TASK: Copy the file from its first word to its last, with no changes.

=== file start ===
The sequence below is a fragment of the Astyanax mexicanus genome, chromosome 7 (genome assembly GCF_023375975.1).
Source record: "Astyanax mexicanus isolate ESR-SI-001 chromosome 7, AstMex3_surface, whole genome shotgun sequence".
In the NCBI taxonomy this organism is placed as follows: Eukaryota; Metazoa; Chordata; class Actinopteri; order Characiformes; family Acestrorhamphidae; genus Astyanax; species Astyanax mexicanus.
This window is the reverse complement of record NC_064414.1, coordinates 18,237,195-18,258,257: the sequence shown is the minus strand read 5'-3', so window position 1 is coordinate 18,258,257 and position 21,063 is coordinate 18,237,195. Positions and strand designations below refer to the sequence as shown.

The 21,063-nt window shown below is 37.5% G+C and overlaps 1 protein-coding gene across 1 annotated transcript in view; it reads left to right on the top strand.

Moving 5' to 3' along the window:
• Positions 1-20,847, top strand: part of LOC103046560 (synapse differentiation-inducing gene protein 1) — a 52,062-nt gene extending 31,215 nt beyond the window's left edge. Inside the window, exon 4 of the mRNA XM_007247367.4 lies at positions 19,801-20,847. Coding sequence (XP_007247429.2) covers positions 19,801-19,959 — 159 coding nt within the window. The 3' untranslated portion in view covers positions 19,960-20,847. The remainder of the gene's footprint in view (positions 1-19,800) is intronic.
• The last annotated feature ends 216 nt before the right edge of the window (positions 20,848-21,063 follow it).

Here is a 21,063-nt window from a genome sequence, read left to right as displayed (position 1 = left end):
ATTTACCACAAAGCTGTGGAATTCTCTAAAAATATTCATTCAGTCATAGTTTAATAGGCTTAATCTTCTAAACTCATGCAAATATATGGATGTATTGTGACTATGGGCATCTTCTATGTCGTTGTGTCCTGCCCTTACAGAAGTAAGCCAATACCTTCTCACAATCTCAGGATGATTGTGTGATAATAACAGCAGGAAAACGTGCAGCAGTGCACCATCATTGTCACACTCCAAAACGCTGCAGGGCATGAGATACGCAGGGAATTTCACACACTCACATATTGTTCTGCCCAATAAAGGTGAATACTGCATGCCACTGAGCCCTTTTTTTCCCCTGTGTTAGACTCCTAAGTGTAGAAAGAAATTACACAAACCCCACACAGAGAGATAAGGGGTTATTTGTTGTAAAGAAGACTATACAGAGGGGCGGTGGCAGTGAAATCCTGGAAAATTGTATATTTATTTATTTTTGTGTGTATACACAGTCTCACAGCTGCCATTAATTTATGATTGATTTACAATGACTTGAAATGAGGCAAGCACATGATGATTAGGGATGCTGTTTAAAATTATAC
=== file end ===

The sequence below is a fragment of the Astyanax mexicanus genome, chromosome 7 (genome assembly GCF_023375975.1).
Source record: "Astyanax mexicanus isolate ESR-SI-001 chromosome 7, AstMex3_surface, whole genome shotgun sequence".
In the NCBI taxonomy this organism is placed as follows: Eukaryota; Metazoa; Chordata; class Actinopteri; order Characiformes; family Acestrorhamphidae; genus Astyanax; species Astyanax mexicanus.
This window is the reverse complement of record NC_064414.1, coordinates 18,237,195-18,258,257: the sequence shown is the minus strand read 5'-3', so window position 1 is coordinate 18,258,257 and position 21,063 is coordinate 18,237,195. Positions and strand designations below refer to the sequence as shown.

The 21,063-nt window shown below is 37.5% G+C and overlaps 1 protein-coding gene across 1 annotated transcript in view; it reads left to right on the top strand.

Moving 5' to 3' along the window:
• Positions 1-20,847, top strand: part of LOC103046560 (synapse differentiation-inducing gene protein 1) — a 52,062-nt gene extending 31,215 nt beyond the window's left edge. Inside the window, exon 4 of the mRNA XM_007247367.4 lies at positions 19,801-20,847. Coding sequence (XP_007247429.2) covers positions 19,801-19,959 — 159 coding nt within the window. The 3' untranslated portion in view covers positions 19,960-20,847. The remainder of the gene's footprint in view (positions 1-19,800) is intronic.
• The last annotated feature ends 216 nt before the right edge of the window (positions 20,848-21,063 follow it).

Here is a 21,063-nt window from a genome sequence, read left to right as displayed (position 1 = left end):
ATTTACCACAAAGCTGTGGAATTCTCTAAAAATATTCATTCAGTCATAGTTTAATAGGCTTAATCTTCTAAACTCATGCAAATATATGGATGTATTGTGACTATGGGCATCTTCTATGTCGTTGTGTCCTGCCCTTACAGAAGTAAGCCAATACCTTCTCACAATCTCAGGATGATTGTGTGATAATAACAGCAGGAAAACGTGCAGCAGTGCACCATCATTGTCACACTCCAAAACGCTGCAGGGCATGAGATACGCAGGGAATTTCACACACTCACATATTGTTCTGCCCAATAAAGGTGAATACTGCATGCCACTGAGCCCTTTTTTTCCCCTGTGTTAGACTCCTAAGTGTAGAAAGAAATTACACAAACCCCACACAGAGAGATAAGGGGTTATTTGTTGTAAAGAAGACTATACAGAGGGGCGGTGGCAGTGAAATCCTGGAAAATTGTATATTTATTTATTTTTGTGTGTATACACAGTCTCACAGCTGCCATTAATTTATGATTGATTTACAATGACTTGAAATGAGGCAAGCACATGATGATTAGGGATGCTGTTTAAAATTATAC